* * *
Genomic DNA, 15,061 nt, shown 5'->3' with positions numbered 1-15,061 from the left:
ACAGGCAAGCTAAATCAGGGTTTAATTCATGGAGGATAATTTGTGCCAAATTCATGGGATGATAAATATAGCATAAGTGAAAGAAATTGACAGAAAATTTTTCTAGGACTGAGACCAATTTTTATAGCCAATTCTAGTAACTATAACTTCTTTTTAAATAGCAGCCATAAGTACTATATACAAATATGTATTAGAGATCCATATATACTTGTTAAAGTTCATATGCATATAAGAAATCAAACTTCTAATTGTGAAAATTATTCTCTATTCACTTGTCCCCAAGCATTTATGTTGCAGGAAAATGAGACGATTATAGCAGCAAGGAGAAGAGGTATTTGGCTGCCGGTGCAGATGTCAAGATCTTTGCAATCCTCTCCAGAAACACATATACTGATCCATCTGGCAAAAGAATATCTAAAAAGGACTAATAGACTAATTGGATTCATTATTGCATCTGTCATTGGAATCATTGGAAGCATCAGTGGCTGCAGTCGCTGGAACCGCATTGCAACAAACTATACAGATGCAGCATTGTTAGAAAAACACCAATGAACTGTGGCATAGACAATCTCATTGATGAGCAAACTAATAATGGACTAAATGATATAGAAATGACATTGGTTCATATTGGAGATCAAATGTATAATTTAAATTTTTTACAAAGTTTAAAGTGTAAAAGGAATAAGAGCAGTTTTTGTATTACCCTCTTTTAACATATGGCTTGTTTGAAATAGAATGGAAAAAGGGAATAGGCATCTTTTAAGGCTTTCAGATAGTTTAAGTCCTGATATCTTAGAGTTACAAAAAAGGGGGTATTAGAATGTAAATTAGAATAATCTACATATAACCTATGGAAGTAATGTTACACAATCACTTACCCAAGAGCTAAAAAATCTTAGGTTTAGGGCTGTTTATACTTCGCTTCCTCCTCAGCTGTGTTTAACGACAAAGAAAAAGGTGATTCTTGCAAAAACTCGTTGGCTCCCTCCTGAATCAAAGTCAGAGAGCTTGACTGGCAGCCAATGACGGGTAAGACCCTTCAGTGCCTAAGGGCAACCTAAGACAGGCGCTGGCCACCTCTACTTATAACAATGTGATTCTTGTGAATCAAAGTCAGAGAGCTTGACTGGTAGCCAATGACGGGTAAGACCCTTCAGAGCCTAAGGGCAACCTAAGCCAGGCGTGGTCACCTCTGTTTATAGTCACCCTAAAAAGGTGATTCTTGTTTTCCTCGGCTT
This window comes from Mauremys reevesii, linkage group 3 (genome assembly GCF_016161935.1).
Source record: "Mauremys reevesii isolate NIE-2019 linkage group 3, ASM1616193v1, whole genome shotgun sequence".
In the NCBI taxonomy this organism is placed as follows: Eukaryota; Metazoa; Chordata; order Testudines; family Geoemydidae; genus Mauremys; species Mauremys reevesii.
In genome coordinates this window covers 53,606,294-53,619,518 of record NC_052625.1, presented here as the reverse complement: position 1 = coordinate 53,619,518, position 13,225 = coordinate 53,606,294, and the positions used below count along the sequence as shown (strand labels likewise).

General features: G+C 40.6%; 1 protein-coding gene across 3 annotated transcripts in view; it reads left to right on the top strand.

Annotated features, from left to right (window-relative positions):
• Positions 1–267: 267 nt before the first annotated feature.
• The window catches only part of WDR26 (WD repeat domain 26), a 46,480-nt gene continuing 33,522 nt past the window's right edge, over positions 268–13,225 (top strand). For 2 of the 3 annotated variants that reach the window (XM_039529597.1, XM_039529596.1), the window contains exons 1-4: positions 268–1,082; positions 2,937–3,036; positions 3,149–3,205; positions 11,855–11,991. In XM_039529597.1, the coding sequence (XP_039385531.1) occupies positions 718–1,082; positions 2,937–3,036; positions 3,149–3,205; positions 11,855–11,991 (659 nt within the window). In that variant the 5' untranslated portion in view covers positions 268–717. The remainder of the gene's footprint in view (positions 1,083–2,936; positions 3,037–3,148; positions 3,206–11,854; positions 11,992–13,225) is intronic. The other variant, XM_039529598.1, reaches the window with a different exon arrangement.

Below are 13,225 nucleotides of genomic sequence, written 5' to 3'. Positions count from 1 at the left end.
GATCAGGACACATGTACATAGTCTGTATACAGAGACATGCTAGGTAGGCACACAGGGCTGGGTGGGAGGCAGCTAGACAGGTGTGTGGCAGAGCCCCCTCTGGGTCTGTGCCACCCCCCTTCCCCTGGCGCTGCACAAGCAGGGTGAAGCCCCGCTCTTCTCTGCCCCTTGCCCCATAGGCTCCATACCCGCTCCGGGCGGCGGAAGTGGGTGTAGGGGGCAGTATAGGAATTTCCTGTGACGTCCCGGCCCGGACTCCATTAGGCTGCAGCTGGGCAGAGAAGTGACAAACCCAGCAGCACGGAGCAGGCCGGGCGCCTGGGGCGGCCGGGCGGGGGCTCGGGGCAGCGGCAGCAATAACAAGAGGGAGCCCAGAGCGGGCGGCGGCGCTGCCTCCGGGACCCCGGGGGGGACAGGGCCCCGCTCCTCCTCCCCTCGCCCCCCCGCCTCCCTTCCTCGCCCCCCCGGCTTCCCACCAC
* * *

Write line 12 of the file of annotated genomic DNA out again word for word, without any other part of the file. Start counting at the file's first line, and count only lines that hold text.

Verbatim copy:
GATCAGGACACATGTACATAGTCTGTATACAGAGACATGCTAGGTAGGCACACAGGGCTGGGTGGGAGGCAGCTAGACAGGTGTGTGGCAGAGCCCCCTCTGGGTCTGTGCCACCCCCCTTCCCCTGGCGCTGCACAAGCAGGGTGAAGCCCCGCTCTTCTCTGCCCCTTGCCCCATAGGCTCCATACCCGCTCCGGGCGGCGGAAGTGGGTGTAGGGGGCAGTATAGGAATTTCCTGTGACGTCCCGGCCCGGACTCCATTAGGCTGCAGCTGGGCAGAGAAGTGACAAACCCAGCAGCACGGAGCAGGCCGGGCGCCTGGGGCGGCCGGGCGGGGGCTCGGGGCAGCGGCAGCAATAACAAGAGGGAGCCCAGAGCGGGCGGCGGCGCTGCCTCCGGGACCCCGGGGGGGACAGGGCCCCGCTCCTCCTCCCCTCGCCCCCCCGCCTCCCTTCCTCGCCCCCCCGGCTTCCCACCAC